Amytriptyline or Elavil is a commonly used tricyclic ‘antidepressant’ that blocks serotonin and norepinephrine uptake leaving more of those neurotransmitters available for use in the central nervous system. (Serotonin is often referred to as the ‘good feeling’ chemical). Like several other ‘antidepressants’ Elavil used to treat many symptoms other than depression including insomnia, migraine, PTSD, a number of ‘central sensitivity syndromes’ (fibromyalgia, irritable bowel syndrome, interstitial cytisus, vulvodynia), peripheral neuropathy, multiple sclerosis. It has been on the market since 1983.
Amytrityline May Be Beneficial In Chronic Fatigue Syndrome (ME/CFS) Because – it can increase the levels of neurotransmitters (serotonin, dopamine) that may be low in some patients. It may also increase patient’s pain thresholds by increasing central nervous system norepinephrine levels. It is often used to assist with sleep.
Chronic Fatigue Syndrome (ME/CFS) Studies: none. A 1986 fibromyalgia study found that Elavil improved pain, sleep, fatigue upon awakening and tender points.
Chronic Fatigue Syndrome (ME/CFS) Doctors Report: Dr. Lapp noted that antidepressants, including Elavil, had proven useful in improving sleep, energy levels and cognition and in reducing pain in many of his patients.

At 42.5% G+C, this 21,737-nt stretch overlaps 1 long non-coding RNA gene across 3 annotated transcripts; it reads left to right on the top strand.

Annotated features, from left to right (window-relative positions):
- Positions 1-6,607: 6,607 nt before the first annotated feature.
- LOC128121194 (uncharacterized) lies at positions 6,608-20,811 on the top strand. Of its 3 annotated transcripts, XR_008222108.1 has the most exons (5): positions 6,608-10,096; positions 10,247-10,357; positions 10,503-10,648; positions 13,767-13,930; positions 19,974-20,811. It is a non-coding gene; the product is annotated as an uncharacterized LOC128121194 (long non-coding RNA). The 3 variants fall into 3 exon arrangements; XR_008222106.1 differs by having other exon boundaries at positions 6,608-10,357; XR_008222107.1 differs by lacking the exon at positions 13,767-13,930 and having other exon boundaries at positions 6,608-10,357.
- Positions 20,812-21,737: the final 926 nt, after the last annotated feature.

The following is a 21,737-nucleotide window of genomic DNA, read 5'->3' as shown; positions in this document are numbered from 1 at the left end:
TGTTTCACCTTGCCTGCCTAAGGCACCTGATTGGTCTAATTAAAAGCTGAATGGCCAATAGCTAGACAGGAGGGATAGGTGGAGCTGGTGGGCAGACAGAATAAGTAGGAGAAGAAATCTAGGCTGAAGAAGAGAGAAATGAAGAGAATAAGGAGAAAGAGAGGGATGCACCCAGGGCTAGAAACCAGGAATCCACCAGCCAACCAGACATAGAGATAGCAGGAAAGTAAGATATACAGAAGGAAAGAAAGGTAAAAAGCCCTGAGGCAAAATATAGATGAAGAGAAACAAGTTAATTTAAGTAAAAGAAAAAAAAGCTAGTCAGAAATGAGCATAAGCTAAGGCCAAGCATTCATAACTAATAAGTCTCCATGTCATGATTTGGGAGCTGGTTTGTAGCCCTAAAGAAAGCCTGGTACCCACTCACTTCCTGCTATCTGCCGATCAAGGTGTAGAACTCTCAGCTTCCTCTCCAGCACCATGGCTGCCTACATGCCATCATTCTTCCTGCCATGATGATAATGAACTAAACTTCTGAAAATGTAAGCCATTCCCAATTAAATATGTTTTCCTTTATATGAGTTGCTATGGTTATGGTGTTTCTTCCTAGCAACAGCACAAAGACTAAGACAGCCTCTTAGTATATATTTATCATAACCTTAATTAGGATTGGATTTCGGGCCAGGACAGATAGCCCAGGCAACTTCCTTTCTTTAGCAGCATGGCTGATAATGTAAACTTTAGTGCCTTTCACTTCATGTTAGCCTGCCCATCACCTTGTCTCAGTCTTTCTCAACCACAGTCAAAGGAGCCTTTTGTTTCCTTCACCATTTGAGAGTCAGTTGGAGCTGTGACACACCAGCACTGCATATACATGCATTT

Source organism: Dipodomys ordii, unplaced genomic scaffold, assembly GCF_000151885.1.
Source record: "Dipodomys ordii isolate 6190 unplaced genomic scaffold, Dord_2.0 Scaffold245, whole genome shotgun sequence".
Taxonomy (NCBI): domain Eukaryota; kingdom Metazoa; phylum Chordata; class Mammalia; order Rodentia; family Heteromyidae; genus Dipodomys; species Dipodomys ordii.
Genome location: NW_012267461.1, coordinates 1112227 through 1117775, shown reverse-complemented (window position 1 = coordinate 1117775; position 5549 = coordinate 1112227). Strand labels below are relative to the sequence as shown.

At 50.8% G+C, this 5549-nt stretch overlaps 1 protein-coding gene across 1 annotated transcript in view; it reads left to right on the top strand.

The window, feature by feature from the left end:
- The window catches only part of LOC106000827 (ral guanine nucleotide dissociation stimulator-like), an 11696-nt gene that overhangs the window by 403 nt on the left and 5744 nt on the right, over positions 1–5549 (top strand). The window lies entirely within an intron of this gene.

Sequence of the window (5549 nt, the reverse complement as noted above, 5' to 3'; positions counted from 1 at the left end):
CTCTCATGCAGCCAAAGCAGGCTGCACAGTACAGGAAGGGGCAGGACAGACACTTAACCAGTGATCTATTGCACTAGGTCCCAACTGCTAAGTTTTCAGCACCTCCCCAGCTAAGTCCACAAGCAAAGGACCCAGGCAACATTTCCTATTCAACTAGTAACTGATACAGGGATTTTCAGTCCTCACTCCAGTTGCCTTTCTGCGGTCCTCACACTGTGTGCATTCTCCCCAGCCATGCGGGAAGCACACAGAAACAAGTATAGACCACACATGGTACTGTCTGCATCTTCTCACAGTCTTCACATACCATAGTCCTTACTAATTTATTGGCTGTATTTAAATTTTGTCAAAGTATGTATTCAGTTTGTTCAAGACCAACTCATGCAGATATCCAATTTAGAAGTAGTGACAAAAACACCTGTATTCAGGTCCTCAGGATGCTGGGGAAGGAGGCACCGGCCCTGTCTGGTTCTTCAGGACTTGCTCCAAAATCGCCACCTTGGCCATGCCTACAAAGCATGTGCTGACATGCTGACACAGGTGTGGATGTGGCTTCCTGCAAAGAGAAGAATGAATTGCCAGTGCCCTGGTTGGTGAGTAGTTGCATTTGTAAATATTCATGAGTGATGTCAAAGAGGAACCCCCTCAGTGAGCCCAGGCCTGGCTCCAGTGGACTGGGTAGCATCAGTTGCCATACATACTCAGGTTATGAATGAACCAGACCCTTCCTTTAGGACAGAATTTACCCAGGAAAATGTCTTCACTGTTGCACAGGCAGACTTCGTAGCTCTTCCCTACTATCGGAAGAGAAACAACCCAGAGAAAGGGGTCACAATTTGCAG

Dosage: as with many medications of this type ME/CFS patients often respond well to much lower doses than are traditionally used. Dr. Lapp recommends starting at 1/3 to 1/2 (or even lower) the recommended dose.
Side Effects: Dr. Lapp notes that while Elavil does induce sleep it can reduce the amount of deep sleep one enters into – thus possibly impairing its long term effectiveness.
Common side effects in the general population include weight gain, dry mouth, loss of appetite, drowsiness, muscle stiffness, nausea, constipation, nervousness, dizziness, blurred vision, urinary retention and insomnia. Some rare side effects include tinnitus, hypotension, mania, psychosis, heart block, arrhythmias, lip and mouth ulcers, extrapyramidal symptoms,depression, and hepatic toxicity. In those susceptible to them it can increase the risk of seizure. (This list is not complete).
The Phoenix Rising website is compiled by a layman. It is not a substitute for a physician and is for informational uses only. It does not present complete information on this drug. Please discuss any treatments in these pages with your physician.
Back to Sleep Drugs / Back to Treatment Intro
Charles Lapp. 2001. Using antidepressants to treat chronic fatigue syndrome. https://www.cfids.org/archives/2001rr/2001-rr3-article01.asp